As The Independent puts it, the Great Repeal Bill "will see every piece of EU law affecting the UK brought onto the UK statute book on the day of Brexit, with ministers then given the powers to adjust parts to make them workable in the UK and potentially ditch parts they do not like".
Now I am not a lawyer but I used to have a working knowledge of the EU regulations governing EU Structural Funds. These funds, administered by the EU Commission, provide grants for economic and social development, particularly for regions whose GDP is well below the EU average. This is beneficial for areas in the UK such as the Scottish Highlands and Islands and Northern Ireland.
The EU regulations provide - among other things - that the grants are awarded by the Member State and reclaimed from the EU Commission. The individual projects supported in this way are required to conform with the Commission's priorities as set out in the regulations; they also have to form part of an overall programme for the area concerned which has to be submitted by the Member State for prior approval by the Commission. The Member State seeks reimbursement on a prescribed schedule from the Commission of the grants it has paid out, as well as making periodic reports to the Commission in a prescribed form, detailing progress against the targets set out in the original area programme. All very bureaucratic.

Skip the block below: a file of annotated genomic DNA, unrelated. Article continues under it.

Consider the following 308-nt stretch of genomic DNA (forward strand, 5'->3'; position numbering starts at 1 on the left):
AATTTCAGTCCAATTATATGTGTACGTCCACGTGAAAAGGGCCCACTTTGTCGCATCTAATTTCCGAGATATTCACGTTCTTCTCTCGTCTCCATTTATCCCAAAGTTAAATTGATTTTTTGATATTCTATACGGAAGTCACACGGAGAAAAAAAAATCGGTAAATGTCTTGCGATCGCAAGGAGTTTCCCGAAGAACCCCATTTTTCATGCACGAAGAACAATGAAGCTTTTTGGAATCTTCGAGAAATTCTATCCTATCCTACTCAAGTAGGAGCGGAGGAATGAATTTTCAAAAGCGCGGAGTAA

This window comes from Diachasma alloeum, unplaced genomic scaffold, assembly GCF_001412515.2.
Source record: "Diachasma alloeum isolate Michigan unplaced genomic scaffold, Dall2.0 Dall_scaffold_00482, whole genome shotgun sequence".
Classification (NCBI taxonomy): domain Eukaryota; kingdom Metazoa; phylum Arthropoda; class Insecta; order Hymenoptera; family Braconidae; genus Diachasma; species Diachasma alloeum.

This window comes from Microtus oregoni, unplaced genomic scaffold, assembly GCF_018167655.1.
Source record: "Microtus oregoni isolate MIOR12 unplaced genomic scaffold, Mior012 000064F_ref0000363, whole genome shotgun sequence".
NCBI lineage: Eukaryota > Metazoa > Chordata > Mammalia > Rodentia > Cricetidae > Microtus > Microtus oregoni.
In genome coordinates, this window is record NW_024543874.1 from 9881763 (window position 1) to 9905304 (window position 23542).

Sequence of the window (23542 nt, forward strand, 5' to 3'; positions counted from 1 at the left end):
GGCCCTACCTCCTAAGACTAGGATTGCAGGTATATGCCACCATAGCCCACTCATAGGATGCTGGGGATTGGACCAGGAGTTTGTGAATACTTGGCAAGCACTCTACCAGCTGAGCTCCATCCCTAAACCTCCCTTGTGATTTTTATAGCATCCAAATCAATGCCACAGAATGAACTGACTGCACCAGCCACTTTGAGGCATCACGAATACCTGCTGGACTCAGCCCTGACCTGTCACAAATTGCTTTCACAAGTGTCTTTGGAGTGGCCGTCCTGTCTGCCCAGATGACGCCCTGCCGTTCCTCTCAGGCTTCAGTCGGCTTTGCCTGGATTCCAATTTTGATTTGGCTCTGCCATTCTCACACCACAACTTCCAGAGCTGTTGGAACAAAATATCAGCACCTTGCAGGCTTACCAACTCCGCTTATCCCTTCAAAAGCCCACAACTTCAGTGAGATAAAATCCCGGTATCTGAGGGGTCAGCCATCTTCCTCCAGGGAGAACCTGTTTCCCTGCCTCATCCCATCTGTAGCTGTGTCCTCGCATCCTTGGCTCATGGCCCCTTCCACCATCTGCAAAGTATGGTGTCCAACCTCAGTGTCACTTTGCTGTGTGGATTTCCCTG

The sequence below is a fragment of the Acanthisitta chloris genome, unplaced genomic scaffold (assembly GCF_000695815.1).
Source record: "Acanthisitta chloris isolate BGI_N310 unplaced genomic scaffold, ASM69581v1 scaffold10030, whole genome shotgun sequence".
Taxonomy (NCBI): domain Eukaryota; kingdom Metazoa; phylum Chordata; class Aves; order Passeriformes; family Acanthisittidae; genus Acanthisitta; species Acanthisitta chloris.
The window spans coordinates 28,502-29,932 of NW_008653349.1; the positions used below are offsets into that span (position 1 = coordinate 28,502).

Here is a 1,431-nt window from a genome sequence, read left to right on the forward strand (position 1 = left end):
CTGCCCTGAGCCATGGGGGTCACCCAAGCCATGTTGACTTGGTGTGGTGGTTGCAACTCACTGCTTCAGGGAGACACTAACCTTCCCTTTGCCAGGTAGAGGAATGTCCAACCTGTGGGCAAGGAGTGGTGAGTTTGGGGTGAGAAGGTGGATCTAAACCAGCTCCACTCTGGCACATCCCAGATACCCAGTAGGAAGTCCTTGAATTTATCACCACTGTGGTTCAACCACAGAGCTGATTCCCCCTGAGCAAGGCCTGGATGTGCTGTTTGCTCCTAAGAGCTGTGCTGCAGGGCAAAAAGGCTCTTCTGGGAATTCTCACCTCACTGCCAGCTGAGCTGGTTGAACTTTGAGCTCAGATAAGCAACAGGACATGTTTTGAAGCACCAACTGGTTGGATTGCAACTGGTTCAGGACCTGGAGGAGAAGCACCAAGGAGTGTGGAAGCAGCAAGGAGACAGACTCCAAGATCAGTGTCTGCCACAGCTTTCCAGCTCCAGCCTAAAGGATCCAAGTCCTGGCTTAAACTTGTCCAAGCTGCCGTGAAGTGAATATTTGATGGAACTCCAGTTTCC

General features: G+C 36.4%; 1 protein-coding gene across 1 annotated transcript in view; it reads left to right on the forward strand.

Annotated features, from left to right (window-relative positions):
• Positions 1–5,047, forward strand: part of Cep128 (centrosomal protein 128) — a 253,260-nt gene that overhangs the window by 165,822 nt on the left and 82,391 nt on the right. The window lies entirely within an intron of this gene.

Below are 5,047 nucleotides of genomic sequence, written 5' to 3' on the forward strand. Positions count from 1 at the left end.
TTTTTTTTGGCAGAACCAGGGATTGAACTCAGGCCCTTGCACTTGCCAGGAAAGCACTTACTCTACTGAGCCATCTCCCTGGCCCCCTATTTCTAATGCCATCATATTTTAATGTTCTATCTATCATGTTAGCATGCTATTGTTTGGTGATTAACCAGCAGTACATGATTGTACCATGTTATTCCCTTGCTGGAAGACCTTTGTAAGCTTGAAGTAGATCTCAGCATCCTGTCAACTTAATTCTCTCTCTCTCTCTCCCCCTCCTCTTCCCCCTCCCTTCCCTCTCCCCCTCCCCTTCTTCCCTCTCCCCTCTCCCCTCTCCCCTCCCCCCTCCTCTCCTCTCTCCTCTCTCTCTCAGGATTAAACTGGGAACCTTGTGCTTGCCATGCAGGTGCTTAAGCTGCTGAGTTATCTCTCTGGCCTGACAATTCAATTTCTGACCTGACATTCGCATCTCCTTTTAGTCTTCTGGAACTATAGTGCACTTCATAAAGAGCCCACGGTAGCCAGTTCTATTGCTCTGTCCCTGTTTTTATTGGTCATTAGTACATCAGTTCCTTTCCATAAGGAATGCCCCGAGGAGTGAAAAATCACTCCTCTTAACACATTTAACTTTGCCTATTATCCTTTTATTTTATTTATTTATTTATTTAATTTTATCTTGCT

Back to the Great Repeal Bill. Given the central position of the Commission in the processes, it makes no real sense to simply cut and paste the various EU regulations on Structural Funds into the UK Statute Book. If the Structural Funds policy is to continue, the rules will need to be completely re-written. And who knows if the policy will continue after Brexit?
Some further complications:
1. The current Structural Funds programmes run until 2020, beyond Brexit, and the Commission reimbursement will (in theory at least) continue into 2021, while the EU auditing process is scheduled to continue thereafter.
2. The role of the Member State in the above processes is devolved - where geographically appropriate - to the Scottish, Welsh and Northern Irish administrations. And they therefore have a considerable interest in what will happen.
All very difficult. And this is only one relatively minor policy field among the myriad that needs to be sorted. I am glad that I am retired.